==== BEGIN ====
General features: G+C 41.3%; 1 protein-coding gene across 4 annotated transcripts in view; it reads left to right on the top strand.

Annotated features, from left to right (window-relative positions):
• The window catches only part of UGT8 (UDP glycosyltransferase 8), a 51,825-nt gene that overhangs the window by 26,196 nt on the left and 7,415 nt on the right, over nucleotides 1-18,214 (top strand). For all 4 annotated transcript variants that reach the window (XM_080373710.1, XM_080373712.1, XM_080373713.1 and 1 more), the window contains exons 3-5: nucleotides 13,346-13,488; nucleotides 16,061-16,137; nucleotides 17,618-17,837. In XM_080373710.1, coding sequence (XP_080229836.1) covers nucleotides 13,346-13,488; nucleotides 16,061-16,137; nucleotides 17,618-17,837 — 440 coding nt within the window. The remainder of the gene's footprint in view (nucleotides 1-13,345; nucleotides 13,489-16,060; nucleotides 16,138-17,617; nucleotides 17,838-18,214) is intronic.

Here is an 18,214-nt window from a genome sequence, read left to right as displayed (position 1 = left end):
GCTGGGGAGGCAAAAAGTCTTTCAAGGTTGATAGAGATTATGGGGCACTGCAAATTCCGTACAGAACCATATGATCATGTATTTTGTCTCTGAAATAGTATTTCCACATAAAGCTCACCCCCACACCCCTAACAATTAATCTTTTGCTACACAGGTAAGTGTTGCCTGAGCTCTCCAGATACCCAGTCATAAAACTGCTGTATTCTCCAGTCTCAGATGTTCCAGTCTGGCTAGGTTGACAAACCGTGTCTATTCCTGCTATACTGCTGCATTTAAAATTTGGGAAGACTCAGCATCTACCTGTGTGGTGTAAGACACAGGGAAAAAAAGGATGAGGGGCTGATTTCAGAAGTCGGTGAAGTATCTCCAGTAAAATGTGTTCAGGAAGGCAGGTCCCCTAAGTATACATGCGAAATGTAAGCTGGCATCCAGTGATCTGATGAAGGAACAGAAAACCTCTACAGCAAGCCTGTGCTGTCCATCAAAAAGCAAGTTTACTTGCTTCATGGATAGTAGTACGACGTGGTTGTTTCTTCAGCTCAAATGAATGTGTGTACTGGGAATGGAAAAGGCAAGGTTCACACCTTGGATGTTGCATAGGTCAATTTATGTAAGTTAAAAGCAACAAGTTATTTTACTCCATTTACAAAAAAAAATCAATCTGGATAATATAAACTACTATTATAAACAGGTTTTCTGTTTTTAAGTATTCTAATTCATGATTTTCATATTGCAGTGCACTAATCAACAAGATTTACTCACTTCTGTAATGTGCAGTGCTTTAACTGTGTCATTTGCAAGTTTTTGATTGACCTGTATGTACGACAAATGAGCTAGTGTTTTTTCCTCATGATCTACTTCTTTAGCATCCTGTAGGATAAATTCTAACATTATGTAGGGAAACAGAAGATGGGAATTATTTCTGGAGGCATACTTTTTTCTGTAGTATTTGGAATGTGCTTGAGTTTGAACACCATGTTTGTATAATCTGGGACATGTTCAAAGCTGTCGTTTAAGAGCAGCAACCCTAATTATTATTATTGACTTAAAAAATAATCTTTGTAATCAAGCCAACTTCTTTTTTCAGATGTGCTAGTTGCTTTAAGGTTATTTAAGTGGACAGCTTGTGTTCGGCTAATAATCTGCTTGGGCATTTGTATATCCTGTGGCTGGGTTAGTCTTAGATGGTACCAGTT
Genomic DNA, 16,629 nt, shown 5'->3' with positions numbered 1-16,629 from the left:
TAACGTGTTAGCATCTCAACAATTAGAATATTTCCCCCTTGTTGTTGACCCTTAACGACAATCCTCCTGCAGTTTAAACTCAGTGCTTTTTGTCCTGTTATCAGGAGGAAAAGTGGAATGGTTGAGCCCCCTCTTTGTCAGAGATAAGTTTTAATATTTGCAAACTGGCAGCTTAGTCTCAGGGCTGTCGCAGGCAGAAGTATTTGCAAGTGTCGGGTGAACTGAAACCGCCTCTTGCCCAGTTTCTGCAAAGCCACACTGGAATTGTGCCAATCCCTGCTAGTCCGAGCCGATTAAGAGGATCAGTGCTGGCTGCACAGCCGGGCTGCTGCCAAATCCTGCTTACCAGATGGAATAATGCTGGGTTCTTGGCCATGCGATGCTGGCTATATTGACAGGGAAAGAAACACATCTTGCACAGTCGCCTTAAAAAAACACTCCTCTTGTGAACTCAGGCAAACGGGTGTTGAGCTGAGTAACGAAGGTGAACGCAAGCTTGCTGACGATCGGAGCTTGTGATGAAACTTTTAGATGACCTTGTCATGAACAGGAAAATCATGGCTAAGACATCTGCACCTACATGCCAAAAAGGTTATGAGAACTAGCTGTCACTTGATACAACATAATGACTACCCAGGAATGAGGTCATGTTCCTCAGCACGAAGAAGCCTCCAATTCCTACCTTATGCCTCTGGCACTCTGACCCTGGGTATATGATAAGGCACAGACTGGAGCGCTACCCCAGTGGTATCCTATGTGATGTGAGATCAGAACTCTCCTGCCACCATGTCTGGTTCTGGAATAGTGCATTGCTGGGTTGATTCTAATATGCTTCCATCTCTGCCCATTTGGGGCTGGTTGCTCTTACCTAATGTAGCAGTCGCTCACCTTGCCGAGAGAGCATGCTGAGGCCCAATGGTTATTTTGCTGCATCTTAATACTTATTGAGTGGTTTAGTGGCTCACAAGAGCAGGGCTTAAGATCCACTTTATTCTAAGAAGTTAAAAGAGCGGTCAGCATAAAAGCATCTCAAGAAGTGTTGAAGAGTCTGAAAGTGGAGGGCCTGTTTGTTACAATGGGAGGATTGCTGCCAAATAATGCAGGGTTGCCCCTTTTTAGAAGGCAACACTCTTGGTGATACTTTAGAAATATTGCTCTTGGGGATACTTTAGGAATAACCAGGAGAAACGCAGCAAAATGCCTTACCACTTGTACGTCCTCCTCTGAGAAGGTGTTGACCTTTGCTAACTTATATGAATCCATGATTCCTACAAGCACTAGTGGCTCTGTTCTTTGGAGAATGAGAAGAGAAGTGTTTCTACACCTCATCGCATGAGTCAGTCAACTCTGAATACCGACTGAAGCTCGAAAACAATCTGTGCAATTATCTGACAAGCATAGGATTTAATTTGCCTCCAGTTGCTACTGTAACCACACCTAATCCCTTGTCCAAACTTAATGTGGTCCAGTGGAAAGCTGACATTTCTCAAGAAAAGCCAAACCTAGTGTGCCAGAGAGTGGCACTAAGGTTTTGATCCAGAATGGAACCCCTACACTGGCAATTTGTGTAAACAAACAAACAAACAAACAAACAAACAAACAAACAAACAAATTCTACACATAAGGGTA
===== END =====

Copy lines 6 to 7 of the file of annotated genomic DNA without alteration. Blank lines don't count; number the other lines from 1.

Genomic DNA, 16,629 nt, shown 5'->3' with positions numbered 1-16,629 from the left:
TAACGTGTTAGCATCTCAACAATTAGAATATTTCCCCCTTGTTGTTGACCCTTAACGACAATCCTCCTGCAGTTTAAACTCAGTGCTTTTTGTCCTGTTATCAGGAGGAAAAGTGGAATGGTTGAGCCCCCTCTTTGTCAGAGATAAGTTTTAATATTTGCAAACTGGCAGCTTAGTCTCAGGGCTGTCGCAGGCAGAAGTATTTGCAAGTGTCGGGTGAACTGAAACCGCCTCTTGCCCAGTTTCTGCAAAGCCACACTGGAATTGTGCCAATCCCTGCTAGTCCGAGCCGATTAAGAGGATCAGTGCTGGCTGCACAGCCGGGCTGCTGCCAAATCCTGCTTACCAGATGGAATAATGCTGGGTTCTTGGCCATGCGATGCTGGCTATATTGACAGGGAAAGAAACACATCTTGCACAGTCGCCTTAAAAAAACACTCCTCTTGTGAACTCAGGCAAACGGGTGTTGAGCTGAGTAACGAAGGTGAACGCAAGCTTGCTGACGATCGGAGCTTGTGATGAAACTTTTAGATGACCTTGTCATGAACAGGAAAATCATGGCTAAGACATCTGCACCTACATGCCAAAAAGGTTATGAGAACTAGCTGTCACTTGATACAACATAATGACTACCCAGGAATGAGGTCATGTTCCTCAGCACGAAGAAGCCTCCAATTCCTACCTTATGCCTCTGGCACTCTGACCCTGGGTATATGATAAGGCACAGACTGGAGCGCTACCCCAGTGGTATCCTATGTGATGTGAGATCAGAACTCTCCTGCCACCATGTCTGGTTCTGGAATAGTGCATTGCTGGGTTGATTCTAATATGCTTCCATCTCTGCCCATTTGGGGCTGGTTGCTCTTACCTAATGTAGCAGTCGCTCACCTTGCCGAGAGAGCATGCTGAGGCCCAATGGTTATTTTGCTGCATCTTAATACTTATTGAGTGGTTTAGTGGCTCACAAGAGCAGGGCTTAAGATCCACTTTATTCTAAGAAGTTAAAAGAGCGGTCAGCATAAAAGCATCTCAAGAAGTGTTGAAGAGTCTGAAAGTGGAGGGCCTGTTTGTTACAATGGGAGGATTGCTGCCAAATAATGCAGGGTTGCCCCTTTTTAGAAGGCAACACTCTTGGTGATACTTTAGAAATATTGCTCTTGGGGATACTTTAGGAATAACCAGGAGAAACGCAGCAAAATGCCTTACCACTTGTACGTCCTCCTCTGAGAAGGTGTTGACCTTTGCTAACTTATATGAATCCATGATTCCTACAAGCACTAGTGGCTCTGTTCTTTGGAGAATGAGAAGAGAAGTGTTTCTACACCTCATCGCATGAGTCAGTCAACTCTGAATACCGACTGAAGCTCGAAAACAATCTGTGCAATTATCTGACAAGCATAGGATTTAATTTGCCTCCAGTTGCTACTGTAACCACACCTAATCCCTTGTCCAAACTTAATGTGGTCCAGTGGAAAGCTGACATTTCTCAAGAAAAGCCAAACCTAGTGTGCCAGAGAGTGGCACTAAGGTTTTGATCCAGAATGGAACCCCTACACTGGCAATTTGTGTAAACAAACAAACAAACAAACAAACAAACAAACAAACAAACAAATTCTACACATAAGGGTA